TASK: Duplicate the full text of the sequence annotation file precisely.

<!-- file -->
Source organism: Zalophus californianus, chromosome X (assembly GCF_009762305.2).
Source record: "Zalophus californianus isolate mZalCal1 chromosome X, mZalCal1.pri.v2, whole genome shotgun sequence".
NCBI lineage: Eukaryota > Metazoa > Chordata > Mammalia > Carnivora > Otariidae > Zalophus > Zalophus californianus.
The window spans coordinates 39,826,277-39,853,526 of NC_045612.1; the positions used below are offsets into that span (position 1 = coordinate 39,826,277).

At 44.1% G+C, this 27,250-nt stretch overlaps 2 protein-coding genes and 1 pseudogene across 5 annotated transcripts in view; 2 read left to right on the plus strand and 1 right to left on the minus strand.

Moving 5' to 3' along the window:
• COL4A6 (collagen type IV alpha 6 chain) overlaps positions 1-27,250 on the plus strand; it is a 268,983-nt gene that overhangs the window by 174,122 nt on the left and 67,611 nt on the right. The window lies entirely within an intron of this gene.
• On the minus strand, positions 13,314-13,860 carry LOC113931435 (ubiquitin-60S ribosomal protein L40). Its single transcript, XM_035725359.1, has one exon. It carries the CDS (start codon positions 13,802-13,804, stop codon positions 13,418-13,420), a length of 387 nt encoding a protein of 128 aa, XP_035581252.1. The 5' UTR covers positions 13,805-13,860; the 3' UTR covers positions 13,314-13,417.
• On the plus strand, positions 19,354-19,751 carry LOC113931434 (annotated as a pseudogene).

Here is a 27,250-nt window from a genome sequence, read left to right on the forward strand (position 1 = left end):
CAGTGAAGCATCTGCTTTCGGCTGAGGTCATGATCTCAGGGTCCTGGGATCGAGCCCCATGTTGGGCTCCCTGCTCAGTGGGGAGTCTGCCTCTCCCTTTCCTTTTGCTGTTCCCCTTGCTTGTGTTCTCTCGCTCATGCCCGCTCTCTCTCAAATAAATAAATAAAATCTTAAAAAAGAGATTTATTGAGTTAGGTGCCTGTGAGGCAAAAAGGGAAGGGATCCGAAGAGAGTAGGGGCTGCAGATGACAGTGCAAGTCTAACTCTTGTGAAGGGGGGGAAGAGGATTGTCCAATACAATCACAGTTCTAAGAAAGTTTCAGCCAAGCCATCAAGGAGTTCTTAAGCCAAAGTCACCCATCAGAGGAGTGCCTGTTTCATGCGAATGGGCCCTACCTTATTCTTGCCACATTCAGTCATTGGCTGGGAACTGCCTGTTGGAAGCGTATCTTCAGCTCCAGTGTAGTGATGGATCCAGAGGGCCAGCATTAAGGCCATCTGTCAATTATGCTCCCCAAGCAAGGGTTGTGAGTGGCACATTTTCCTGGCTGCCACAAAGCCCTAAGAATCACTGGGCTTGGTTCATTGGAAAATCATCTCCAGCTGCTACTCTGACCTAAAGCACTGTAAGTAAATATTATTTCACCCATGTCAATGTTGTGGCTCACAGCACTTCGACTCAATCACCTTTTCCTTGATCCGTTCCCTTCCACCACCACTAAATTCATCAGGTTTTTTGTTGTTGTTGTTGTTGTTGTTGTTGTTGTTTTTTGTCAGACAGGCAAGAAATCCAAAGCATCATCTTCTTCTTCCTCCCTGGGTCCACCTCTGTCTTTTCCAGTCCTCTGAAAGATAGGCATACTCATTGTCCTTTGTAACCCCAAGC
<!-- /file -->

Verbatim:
Source organism: Zalophus californianus, chromosome X (assembly GCF_009762305.2).
Source record: "Zalophus californianus isolate mZalCal1 chromosome X, mZalCal1.pri.v2, whole genome shotgun sequence".
NCBI lineage: Eukaryota > Metazoa > Chordata > Mammalia > Carnivora > Otariidae > Zalophus > Zalophus californianus.
The window spans coordinates 39,826,277-39,853,526 of NC_045612.1; the positions used below are offsets into that span (position 1 = coordinate 39,826,277).

At 44.1% G+C, this 27,250-nt stretch overlaps 2 protein-coding genes and 1 pseudogene across 5 annotated transcripts in view; 2 read left to right on the plus strand and 1 right to left on the minus strand.

Moving 5' to 3' along the window:
• COL4A6 (collagen type IV alpha 6 chain) overlaps positions 1-27,250 on the plus strand; it is a 268,983-nt gene that overhangs the window by 174,122 nt on the left and 67,611 nt on the right. The window lies entirely within an intron of this gene.
• On the minus strand, positions 13,314-13,860 carry LOC113931435 (ubiquitin-60S ribosomal protein L40). Its single transcript, XM_035725359.1, has one exon. It carries the CDS (start codon positions 13,802-13,804, stop codon positions 13,418-13,420), a length of 387 nt encoding a protein of 128 aa, XP_035581252.1. The 5' UTR covers positions 13,805-13,860; the 3' UTR covers positions 13,314-13,417.
• On the plus strand, positions 19,354-19,751 carry LOC113931434 (annotated as a pseudogene).

Here is a 27,250-nt window from a genome sequence, read left to right on the forward strand (position 1 = left end):
CAGTGAAGCATCTGCTTTCGGCTGAGGTCATGATCTCAGGGTCCTGGGATCGAGCCCCATGTTGGGCTCCCTGCTCAGTGGGGAGTCTGCCTCTCCCTTTCCTTTTGCTGTTCCCCTTGCTTGTGTTCTCTCGCTCATGCCCGCTCTCTCTCAAATAAATAAATAAAATCTTAAAAAAGAGATTTATTGAGTTAGGTGCCTGTGAGGCAAAAAGGGAAGGGATCCGAAGAGAGTAGGGGCTGCAGATGACAGTGCAAGTCTAACTCTTGTGAAGGGGGGGAAGAGGATTGTCCAATACAATCACAGTTCTAAGAAAGTTTCAGCCAAGCCATCAAGGAGTTCTTAAGCCAAAGTCACCCATCAGAGGAGTGCCTGTTTCATGCGAATGGGCCCTACCTTATTCTTGCCACATTCAGTCATTGGCTGGGAACTGCCTGTTGGAAGCGTATCTTCAGCTCCAGTGTAGTGATGGATCCAGAGGGCCAGCATTAAGGCCATCTGTCAATTATGCTCCCCAAGCAAGGGTTGTGAGTGGCACATTTTCCTGGCTGCCACAAAGCCCTAAGAATCACTGGGCTTGGTTCATTGGAAAATCATCTCCAGCTGCTACTCTGACCTAAAGCACTGTAAGTAAATATTATTTCACCCATGTCAATGTTGTGGCTCACAGCACTTCGACTCAATCACCTTTTCCTTGATCCGTTCCCTTCCACCACCACTAAATTCATCAGGTTTTTTGTTGTTGTTGTTGTTGTTGTTGTTGTTGTTTTTTGTCAGACAGGCAAGAAATCCAAAGCATCATCTTCTTCTTCCTCCCTGGGTCCACCTCTGTCTTTTCCAGTCCTCTGAAAGATAGGCATACTCATTGTCCTTTGTAACCCCAAGC